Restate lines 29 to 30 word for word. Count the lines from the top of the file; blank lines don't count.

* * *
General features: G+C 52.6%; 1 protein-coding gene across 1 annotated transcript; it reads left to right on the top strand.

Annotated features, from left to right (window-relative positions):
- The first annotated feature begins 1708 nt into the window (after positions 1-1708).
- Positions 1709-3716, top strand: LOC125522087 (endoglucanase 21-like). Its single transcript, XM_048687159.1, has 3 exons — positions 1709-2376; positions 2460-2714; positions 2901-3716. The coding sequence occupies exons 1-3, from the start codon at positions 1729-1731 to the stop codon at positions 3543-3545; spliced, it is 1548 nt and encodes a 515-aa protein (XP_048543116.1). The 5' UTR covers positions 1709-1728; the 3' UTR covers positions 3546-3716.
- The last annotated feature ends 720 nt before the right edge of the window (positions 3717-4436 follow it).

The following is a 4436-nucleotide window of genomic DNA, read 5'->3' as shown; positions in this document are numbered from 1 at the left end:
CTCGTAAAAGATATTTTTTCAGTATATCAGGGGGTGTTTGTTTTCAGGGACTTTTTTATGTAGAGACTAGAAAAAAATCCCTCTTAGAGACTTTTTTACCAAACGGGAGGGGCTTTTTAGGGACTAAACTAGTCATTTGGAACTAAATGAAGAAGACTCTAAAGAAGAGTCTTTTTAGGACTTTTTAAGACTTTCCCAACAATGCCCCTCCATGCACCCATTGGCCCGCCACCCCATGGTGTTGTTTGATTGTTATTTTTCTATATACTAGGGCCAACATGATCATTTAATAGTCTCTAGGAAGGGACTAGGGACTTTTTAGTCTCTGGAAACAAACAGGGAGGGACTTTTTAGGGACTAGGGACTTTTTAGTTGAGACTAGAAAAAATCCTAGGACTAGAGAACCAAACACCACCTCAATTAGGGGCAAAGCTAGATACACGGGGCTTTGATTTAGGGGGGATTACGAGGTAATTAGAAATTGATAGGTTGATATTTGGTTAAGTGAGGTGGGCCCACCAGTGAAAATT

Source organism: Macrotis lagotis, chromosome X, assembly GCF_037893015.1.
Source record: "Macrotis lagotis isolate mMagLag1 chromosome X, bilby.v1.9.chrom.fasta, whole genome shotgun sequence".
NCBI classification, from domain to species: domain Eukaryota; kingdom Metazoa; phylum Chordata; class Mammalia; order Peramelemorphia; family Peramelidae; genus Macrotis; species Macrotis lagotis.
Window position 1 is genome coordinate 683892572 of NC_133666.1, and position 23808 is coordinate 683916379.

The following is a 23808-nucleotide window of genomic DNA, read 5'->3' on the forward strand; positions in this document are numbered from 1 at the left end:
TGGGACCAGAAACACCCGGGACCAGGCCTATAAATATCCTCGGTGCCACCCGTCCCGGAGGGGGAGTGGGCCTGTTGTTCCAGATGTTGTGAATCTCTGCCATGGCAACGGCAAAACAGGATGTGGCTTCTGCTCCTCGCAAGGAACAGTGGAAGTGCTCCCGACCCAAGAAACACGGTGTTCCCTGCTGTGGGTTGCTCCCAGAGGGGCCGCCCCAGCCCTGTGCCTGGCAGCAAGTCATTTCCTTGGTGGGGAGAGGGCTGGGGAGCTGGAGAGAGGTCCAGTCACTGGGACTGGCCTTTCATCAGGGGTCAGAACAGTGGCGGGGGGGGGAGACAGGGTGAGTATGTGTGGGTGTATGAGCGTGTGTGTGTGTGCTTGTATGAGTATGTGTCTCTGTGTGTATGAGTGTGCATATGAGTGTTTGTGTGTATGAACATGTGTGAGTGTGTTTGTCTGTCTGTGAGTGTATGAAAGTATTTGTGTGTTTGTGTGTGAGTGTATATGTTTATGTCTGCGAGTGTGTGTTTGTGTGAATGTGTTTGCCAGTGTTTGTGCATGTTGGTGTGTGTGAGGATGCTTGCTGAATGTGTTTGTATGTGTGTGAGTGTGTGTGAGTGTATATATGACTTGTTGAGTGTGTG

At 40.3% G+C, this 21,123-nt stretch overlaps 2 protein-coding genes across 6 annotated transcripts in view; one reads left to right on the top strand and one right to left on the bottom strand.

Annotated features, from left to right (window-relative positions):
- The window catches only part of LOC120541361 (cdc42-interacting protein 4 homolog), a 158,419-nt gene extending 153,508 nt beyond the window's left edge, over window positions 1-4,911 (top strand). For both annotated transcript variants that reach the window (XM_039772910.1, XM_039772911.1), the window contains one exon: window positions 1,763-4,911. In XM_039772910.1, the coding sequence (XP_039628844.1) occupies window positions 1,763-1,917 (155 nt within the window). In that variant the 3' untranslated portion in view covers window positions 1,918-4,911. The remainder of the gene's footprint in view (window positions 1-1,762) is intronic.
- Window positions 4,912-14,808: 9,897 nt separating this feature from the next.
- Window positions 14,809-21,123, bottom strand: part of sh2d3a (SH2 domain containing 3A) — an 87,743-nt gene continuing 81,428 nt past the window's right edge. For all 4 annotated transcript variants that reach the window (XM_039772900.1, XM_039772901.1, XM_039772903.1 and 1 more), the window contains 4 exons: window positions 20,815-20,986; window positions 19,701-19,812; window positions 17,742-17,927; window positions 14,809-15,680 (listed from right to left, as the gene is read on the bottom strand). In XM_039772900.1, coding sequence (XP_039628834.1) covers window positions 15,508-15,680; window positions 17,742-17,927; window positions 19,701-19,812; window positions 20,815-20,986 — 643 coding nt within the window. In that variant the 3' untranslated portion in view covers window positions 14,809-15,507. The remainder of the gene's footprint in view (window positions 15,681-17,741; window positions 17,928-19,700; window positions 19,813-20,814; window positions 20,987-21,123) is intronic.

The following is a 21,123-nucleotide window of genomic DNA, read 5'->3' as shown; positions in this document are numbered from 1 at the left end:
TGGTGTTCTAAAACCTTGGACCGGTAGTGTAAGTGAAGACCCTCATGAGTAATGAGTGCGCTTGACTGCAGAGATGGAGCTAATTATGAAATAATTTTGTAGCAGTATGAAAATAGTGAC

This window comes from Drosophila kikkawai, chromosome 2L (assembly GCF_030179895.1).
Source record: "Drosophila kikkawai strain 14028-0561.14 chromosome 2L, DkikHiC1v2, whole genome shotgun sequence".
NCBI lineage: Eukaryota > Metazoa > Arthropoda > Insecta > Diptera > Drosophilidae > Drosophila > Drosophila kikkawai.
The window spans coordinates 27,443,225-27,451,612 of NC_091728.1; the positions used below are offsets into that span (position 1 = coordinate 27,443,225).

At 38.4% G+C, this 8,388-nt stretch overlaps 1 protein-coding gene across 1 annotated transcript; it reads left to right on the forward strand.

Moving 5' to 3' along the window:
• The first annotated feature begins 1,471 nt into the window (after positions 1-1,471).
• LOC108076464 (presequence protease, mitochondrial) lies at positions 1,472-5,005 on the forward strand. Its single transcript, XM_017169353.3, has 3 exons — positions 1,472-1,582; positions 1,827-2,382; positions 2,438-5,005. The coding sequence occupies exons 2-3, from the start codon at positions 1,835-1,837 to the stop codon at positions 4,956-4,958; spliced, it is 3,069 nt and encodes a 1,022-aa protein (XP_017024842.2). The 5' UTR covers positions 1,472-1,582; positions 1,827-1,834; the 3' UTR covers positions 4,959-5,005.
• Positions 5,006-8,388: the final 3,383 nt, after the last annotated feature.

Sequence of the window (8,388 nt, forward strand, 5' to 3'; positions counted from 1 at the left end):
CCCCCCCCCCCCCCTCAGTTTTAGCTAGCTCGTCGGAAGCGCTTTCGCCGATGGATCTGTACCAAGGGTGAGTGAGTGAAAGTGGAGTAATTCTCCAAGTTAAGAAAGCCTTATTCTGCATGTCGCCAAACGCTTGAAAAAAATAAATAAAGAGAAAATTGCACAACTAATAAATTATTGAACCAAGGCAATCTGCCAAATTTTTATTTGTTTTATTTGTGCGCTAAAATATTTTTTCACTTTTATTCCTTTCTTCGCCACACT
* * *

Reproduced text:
• Positions 5,006-8,388: the final 3,383 nt, after the last annotated feature.

Sequence of the window (8,388 nt, forward strand, 5' to 3'; positions counted from 1 at the left end):